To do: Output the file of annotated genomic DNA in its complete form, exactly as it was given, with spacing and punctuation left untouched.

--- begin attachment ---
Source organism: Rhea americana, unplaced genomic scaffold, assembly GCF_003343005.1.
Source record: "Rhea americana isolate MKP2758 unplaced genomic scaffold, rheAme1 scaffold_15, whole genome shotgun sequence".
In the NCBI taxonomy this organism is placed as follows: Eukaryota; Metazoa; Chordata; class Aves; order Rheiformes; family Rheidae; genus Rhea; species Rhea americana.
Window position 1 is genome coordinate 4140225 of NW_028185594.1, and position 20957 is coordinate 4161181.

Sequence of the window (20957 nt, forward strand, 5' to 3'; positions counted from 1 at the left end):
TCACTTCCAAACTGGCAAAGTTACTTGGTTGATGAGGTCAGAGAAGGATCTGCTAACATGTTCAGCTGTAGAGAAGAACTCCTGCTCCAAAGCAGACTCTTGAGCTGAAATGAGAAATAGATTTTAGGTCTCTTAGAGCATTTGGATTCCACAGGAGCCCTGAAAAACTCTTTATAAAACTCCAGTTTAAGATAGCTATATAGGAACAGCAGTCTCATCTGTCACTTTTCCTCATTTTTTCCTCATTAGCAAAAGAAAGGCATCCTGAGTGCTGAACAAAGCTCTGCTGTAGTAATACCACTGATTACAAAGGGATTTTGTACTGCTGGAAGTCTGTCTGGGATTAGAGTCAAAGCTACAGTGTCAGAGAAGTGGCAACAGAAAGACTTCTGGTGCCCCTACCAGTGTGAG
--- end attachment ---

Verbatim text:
Source organism: Rhea americana, unplaced genomic scaffold, assembly GCF_003343005.1.
Source record: "Rhea americana isolate MKP2758 unplaced genomic scaffold, rheAme1 scaffold_15, whole genome shotgun sequence".
In the NCBI taxonomy this organism is placed as follows: Eukaryota; Metazoa; Chordata; class Aves; order Rheiformes; family Rheidae; genus Rhea; species Rhea americana.
Window position 1 is genome coordinate 4140225 of NW_028185594.1, and position 20957 is coordinate 4161181.

Sequence of the window (20957 nt, forward strand, 5' to 3'; positions counted from 1 at the left end):
TCACTTCCAAACTGGCAAAGTTACTTGGTTGATGAGGTCAGAGAAGGATCTGCTAACATGTTCAGCTGTAGAGAAGAACTCCTGCTCCAAAGCAGACTCTTGAGCTGAAATGAGAAATAGATTTTAGGTCTCTTAGAGCATTTGGATTCCACAGGAGCCCTGAAAAACTCTTTATAAAACTCCAGTTTAAGATAGCTATATAGGAACAGCAGTCTCATCTGTCACTTTTCCTCATTTTTTCCTCATTAGCAAAAGAAAGGCATCCTGAGTGCTGAACAAAGCTCTGCTGTAGTAATACCACTGATTACAAAGGGATTTTGTACTGCTGGAAGTCTGTCTGGGATTAGAGTCAAAGCTACAGTGTCAGAGAAGTGGCAACAGAAAGACTTCTGGTGCCCCTACCAGTGTGAG